Lightbourne shuffling midfield pack
Kyle Lightbourne’s midfield merry-go-round is showing no signs of slowing down ahead of Bermuda’s final group match in League A of the Concacaf Nations League against Mexico tonight.
The Bermuda coach has regularly interchanged the pieces of his midfield jigsaw throughout his side’s Gold Cup and Nations League excursions.
At no point has he named the same midfield for successive matches.
It’s the one department in his preferred 4-3-3 formation that he has happily tinkered with, depending on the quality of opposition, where the match is being played, and in particular, how much possession his side expects to have.
That’s certainly not been the case regarding Lightbourne’s approach to selecting his defenders and forwards, where continuity has largely characterised his choices.
Indeed, captain Danté Leverock and Jaylon Bather have been unmoved at the heart of the backline, with makeshift defender Donte Brangman at right back and Callon Minors and Jalen Harvey sharing the left-back duties. Minors and Harvey will miss the Mexico trip because of school commitments and injury, respectively.
Up front, Nahki Wells has unsurprisingly served as the focal point of the team’s game plan, while Zeiko Lewis and Lejaun Simmons have largely provided the pace and width.
The contrast between the ever-changing personnel in midfield and the familiar faces elsewhere could simply be down to the increased options Lightbourne has to deploy in the midfield “no-man’s land”, where footballing battles are often won and lost.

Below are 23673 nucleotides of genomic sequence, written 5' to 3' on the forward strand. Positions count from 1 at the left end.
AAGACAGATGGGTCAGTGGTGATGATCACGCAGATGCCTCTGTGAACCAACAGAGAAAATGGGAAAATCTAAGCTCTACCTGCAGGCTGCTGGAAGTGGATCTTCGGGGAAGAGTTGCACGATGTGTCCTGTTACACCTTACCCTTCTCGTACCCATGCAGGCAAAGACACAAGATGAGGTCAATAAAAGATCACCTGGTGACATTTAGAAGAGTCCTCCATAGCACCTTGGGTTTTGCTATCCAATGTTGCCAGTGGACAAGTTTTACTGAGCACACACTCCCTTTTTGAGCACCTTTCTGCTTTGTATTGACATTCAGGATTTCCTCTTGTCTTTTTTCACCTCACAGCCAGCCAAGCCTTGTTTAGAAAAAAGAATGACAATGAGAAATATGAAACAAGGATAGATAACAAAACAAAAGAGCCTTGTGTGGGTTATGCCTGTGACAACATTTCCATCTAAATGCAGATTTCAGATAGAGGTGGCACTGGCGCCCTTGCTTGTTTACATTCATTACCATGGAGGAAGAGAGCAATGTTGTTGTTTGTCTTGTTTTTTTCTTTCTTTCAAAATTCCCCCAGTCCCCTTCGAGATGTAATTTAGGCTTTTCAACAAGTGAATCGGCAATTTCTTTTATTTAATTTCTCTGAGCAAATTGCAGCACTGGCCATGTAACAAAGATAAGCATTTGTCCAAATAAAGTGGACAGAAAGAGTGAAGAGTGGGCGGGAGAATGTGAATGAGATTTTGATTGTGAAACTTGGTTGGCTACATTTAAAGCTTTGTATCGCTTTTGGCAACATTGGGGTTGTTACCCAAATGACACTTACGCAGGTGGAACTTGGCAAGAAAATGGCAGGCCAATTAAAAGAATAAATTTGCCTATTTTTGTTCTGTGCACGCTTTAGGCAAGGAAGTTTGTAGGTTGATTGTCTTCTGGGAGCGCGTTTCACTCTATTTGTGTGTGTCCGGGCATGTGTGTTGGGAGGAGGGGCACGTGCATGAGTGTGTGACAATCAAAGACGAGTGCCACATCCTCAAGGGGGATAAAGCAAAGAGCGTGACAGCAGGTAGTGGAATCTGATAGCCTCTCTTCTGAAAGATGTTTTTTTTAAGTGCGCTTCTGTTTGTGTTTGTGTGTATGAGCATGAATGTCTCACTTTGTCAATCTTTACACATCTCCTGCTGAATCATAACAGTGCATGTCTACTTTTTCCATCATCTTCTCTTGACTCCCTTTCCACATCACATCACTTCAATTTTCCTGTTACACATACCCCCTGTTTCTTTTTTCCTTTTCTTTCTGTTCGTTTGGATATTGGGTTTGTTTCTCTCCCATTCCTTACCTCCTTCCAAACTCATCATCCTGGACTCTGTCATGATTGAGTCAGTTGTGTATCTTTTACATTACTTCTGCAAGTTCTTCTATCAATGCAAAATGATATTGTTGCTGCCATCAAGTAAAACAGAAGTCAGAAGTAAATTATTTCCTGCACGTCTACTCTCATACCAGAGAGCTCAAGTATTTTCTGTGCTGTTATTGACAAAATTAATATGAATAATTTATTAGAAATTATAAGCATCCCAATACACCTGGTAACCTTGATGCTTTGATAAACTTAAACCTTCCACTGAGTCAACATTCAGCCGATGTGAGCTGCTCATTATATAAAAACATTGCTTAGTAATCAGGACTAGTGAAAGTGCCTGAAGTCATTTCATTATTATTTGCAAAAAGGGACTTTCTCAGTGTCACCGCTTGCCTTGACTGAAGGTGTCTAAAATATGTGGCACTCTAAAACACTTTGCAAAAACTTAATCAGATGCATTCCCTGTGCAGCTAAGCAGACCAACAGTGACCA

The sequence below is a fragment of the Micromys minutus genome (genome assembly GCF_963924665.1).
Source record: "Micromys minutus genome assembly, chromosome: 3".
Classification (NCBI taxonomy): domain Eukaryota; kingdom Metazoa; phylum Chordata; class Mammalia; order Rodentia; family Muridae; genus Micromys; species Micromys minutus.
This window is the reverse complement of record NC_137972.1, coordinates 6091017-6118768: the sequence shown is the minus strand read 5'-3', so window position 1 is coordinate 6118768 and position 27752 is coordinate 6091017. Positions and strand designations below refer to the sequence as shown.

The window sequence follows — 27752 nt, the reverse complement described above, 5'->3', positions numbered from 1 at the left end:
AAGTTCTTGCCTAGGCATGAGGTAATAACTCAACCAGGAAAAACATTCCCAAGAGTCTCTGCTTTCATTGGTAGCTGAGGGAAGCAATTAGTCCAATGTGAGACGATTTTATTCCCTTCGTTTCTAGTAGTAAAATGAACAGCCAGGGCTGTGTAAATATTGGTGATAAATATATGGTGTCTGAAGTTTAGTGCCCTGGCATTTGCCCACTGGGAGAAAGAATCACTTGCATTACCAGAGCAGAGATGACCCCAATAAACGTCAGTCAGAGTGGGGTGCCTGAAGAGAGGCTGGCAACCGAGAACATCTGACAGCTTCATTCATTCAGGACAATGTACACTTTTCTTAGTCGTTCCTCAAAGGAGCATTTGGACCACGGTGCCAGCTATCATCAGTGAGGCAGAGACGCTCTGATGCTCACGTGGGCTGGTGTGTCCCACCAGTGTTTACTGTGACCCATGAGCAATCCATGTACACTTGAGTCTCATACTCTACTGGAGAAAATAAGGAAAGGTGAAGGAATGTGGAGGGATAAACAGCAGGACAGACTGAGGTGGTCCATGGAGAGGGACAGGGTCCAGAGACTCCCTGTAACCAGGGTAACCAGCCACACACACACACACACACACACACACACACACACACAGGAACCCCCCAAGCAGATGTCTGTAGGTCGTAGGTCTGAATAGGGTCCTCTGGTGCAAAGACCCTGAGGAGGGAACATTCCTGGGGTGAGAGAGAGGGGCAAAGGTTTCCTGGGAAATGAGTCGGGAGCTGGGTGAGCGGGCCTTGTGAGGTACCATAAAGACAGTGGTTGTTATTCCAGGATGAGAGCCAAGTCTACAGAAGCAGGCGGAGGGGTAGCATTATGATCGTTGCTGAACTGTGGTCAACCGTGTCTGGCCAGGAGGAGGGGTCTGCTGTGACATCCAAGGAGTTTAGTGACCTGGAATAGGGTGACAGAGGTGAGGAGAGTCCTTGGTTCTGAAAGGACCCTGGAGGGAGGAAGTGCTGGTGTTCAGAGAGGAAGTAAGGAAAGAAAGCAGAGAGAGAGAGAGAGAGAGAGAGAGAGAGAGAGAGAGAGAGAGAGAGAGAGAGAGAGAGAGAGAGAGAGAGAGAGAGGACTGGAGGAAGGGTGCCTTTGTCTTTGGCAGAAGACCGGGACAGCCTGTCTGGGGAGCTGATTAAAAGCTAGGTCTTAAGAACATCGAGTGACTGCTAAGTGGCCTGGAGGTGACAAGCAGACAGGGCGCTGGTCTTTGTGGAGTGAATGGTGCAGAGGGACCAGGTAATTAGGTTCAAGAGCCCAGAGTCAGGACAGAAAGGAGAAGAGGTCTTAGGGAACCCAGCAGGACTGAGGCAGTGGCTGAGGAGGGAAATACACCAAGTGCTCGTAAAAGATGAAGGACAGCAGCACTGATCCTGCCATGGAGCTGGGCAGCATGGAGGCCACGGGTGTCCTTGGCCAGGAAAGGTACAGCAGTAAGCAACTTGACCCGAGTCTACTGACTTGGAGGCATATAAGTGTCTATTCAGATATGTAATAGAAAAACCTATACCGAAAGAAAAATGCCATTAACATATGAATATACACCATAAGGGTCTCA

Although winger Justin Donawa, who has displayed a keen eye for goal at non-League Darlington this season, albeit from the substitutes’ bench, could consider himself a smidgen unlucky not to have featured more often.
It’s in midfield, however, where Lightbourne has felt the necessity to shuffle his selection pack with all the precision of a Las Vegas card dealer, as he searches for the correct combination for each particular assignment.
Reggie Lambe, Osagi Bascome, Willie Clemons, Milan Butterfield, Tre Ming, Roger Lee and Marco Warren have all been used, although the midfield triumvirate has primarily been a blend of Bascome, Clemons, Lambe and Butterfield, who at 6ft 4ins offers greater physical presence than any other option as the defensive pivot.
Bascome, too, has performed that role as more of a deep-lying passer than protective shield, while Clemons has usually provided the energy and bite, as well as cover for Lambe’s forward bursts through the middle to support Wells.
It was against Panama away, however, where Lightbourne sprang a surprise by partnering “spoilers” Ming and Lee alongside the offensively minded Lambe.
Looking to soak up pressure before hitting the Central Americans on the counterattack, the ploy worked to perfection, Bermuda winning 2-0 against a side who featured at last year’s World Cup and had beat them 4-1 at the National Stadium three days earlier.
Lightbourne, perhaps tellingly, opted to sit Ming and Lee in midfield against Guatemala in last month’s home friendly and after the match, which ended goalless, and initially suggested the pair were in his thoughts for the Mexico mission in the high altitude of Toluca.
“It tells me something that both times [Ming and Lee] have played we’ve kept clean sheets,” Lightbourne said. “We have some fantastic midfielders. Our general way of playing is brave and sometimes they [Lee and Ming] aren’t always the clientele for us to be brave. We’re going to high altitude and those are the things we’re talking about.”
Bermuda, bottom of group B on goal difference, may well opt for a similar ploy as they attempt to stifle Mexico, who inflicted a 5-1 defeat upon Lightbourne’s men at home last month, although Ming is unavailable because of personal reasons.
Relegation to League B may beckon, but don’t expect Bermuda’s midfield merry-go-round to stop anytime soon.
The Royal Gazette’s coverage of Bermuda’s game against Mexico in the Concacaf Nations League has been sponsored by Living Legends @living.legends.bda
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